When it comes time to integrate parameters from other factories to the local model, we'd like to pause each local detector for as short a time as possible. It turns out, if we incorporate federation into each detector, the atomic read-right guarantees of our data store make it possible for each detector to operate completely independently. As soon as any given detector determines it has seen enough data to change the parameters in a measurable way, it pulls new parameters from the shared store and updates its model.
Note that, at the same time, the green factory sent an update to the shared store. Did the federated detector get that update? It doesn't really matter. If not, it will get it on the next cycle. What matters is that the other detectors didn't have to stop and that the parameter data wasn't corrupted.
Then the federated detector updates the factory's model and the local store. And at the same time, a different detector loads the model. Again, we don't know if it got the pre- or post-update version, and it doesn't really matter. Since each detector can federate on its own, there's no need for a synchronization stage that would make some of them wait. And that keeps our throughput high.
Our signal's been turned into a square wave now, and it's traveling toward the dashboard. I'm going to use this last phase of our signal's journey to highlight a couple of subtle points regarding the time-series data. You'll need to at least consider these questions when you design your own data model. Though these two signals look like atomic indivisible units, the sampling rate divides them into segments. And that's how they're transported through the system-- as multiple messages.
Now you've probably seen the problem. The data parallelism required for high throughput can combine with network delays to scramble your signals. Most messaging services will give your data an ingest or arrival timestamp. That's the time the system accepted the message.
But to put these messages back together again, we need the event timestamp, which records the time that the signal is generated. So if you're generating time-series data, make sure your data model includes the event time. Now our signal is out in the wild, streaming across the network. We'll next encounter it at one of the connectors.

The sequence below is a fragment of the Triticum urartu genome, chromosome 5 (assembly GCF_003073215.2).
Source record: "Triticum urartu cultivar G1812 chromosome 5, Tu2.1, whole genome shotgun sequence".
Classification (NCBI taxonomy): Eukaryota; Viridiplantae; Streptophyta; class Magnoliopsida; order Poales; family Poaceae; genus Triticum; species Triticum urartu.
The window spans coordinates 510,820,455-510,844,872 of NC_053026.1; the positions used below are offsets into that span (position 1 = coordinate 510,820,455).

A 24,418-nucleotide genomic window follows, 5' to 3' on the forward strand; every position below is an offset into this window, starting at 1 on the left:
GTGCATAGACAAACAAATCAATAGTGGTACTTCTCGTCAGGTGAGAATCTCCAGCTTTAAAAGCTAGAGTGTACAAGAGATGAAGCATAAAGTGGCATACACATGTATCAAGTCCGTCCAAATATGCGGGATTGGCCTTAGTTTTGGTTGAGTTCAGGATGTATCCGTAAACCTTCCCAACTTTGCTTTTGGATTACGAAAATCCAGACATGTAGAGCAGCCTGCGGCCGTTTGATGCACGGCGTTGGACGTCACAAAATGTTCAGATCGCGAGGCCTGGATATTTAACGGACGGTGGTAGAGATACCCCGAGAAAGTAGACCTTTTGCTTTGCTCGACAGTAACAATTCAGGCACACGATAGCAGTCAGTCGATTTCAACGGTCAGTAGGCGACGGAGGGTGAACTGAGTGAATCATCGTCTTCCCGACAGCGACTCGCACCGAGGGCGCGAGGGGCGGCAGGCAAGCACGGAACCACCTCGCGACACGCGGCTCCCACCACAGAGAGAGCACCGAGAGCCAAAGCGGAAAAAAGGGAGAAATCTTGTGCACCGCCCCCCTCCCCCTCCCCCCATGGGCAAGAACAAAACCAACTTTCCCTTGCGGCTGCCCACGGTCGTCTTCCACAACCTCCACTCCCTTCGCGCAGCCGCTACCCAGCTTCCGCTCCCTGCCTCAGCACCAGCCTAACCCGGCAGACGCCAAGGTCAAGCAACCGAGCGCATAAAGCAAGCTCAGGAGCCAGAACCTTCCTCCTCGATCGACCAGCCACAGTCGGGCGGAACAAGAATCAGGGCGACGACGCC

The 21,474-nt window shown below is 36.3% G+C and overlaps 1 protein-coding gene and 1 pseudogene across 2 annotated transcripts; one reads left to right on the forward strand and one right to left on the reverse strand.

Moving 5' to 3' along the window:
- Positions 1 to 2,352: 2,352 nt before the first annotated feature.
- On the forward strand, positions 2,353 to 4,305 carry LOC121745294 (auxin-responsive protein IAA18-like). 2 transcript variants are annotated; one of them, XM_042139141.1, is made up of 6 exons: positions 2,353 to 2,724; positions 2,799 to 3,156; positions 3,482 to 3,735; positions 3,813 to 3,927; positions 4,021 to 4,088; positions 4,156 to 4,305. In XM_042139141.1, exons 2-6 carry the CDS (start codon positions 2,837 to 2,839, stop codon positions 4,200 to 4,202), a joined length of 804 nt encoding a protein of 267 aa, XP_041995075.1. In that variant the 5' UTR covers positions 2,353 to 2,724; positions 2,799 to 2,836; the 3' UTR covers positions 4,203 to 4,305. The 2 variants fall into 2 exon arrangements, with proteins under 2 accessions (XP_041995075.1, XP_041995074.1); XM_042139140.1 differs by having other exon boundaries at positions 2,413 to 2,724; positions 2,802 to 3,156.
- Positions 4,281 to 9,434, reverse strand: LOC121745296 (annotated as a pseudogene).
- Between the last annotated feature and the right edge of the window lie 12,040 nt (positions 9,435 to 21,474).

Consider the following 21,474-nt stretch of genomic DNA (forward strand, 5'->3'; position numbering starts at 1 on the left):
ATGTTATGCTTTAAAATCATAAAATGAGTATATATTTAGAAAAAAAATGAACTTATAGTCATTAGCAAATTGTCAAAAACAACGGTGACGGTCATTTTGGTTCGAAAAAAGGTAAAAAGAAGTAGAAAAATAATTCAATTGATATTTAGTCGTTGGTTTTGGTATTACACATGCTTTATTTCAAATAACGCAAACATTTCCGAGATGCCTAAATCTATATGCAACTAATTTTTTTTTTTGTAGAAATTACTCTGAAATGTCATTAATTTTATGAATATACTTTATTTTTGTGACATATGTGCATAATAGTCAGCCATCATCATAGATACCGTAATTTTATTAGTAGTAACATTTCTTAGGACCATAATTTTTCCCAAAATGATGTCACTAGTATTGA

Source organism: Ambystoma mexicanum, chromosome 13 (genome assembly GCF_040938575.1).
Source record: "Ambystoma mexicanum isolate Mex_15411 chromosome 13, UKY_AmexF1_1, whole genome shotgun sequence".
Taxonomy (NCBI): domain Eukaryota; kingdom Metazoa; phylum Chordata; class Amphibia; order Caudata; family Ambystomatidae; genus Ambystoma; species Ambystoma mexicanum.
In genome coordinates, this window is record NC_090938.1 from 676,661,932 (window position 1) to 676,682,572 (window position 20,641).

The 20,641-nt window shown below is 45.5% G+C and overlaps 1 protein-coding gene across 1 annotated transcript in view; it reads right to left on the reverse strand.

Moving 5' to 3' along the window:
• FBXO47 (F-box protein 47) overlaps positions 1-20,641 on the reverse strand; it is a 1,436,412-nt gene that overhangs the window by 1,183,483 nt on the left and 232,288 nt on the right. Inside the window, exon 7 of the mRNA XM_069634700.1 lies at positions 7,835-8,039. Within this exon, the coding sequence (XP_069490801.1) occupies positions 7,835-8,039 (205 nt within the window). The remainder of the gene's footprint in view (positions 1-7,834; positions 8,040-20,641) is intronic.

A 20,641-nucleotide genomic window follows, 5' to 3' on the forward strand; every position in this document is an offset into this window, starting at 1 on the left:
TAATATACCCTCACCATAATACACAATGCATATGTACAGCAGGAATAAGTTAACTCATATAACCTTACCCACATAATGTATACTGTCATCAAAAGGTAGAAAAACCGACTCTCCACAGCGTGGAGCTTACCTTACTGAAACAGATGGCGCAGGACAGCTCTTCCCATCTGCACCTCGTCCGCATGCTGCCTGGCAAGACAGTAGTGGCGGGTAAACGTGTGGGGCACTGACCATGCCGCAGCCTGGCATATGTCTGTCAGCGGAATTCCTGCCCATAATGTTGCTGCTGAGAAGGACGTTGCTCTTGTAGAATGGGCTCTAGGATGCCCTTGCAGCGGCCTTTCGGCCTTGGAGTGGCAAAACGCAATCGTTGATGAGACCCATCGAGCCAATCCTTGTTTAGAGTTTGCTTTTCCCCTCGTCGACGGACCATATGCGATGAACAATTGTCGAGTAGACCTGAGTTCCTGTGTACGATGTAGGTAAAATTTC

Our poor, little square wave's in four pieces, and the pieces are no longer in order. But the connector uses the message timestamp to reassemble it, placing it into little buffers called windows. And then it emits each window as a single larger message. In our case, the window heads to InfluxDB.
I hope you can see why using the event timestamp was important here. Note here that the anomaly signal splits across the window boundary. That's why the signal is decorated with those little squares. Those represent a single, unique signal identifier that the database queries use to join the windows back together.
So at last, a time-coherent window of data is bound for the dashboard. Let's take a look at what happens when it gets there. You've already seen video of the fan sensor data, so I thought I'd start with the classifier and then show you the metrics dashboard.
Here's the classifier during development. I'm using a MATLAB session as an Airside server, which is far too slow for production, but very convenient for debugging. Now we stopped at a break point. We can take a look at the fan input data, which is stored as a timetable.
There's a few of the values of the sensor signals. And after passing this data through the production functions, we can examine the results. I'd be better able to judge if these were correct if I were a better data scientist. But I trust Lucio's math, so I'm sure they are.
Now that same classifier is running in production on my eight-worker local server. Mostly, I wanted to highlight the throughput here, since each request contains about 1,000 messages. You can see we're processing between 6,000 and 8,000 messages per second.
And here is the dashboard. This is an overview of the cooling system-- number of anomalies at the top, that bar chart; and below it, a breakdown of the anomalies by fan. On the right, there's a timeline of total anomalies, showing when they occurred.
We can also drill down to see more detail about each individual fan. This is fan six. You can see the anomaly count and signal values that triggered them.
Now we're much further along in the run, and you can see another few fans have come online. Let's look at fan nine. It's only reporting one type of anomaly so far. On the right, you can see there are more downward spikes in the fan speed graph.
Now I'll go back to the main screen. And you can see we've accumulated a couple hundred more anomalies. So that's an overview of the Grafana dashboard we developed.
So this is what we've learned. The training data provided by physical models gives you a head start. And using off-the-shelf components lets you put a system together really quickly.
Federation makes your model smarter. And careful separations of concerns and interface design makes it easier to scale where necessary. Physical models provide the seed for rapid growth of a robust predictive maintenance classifier. Thank you very much.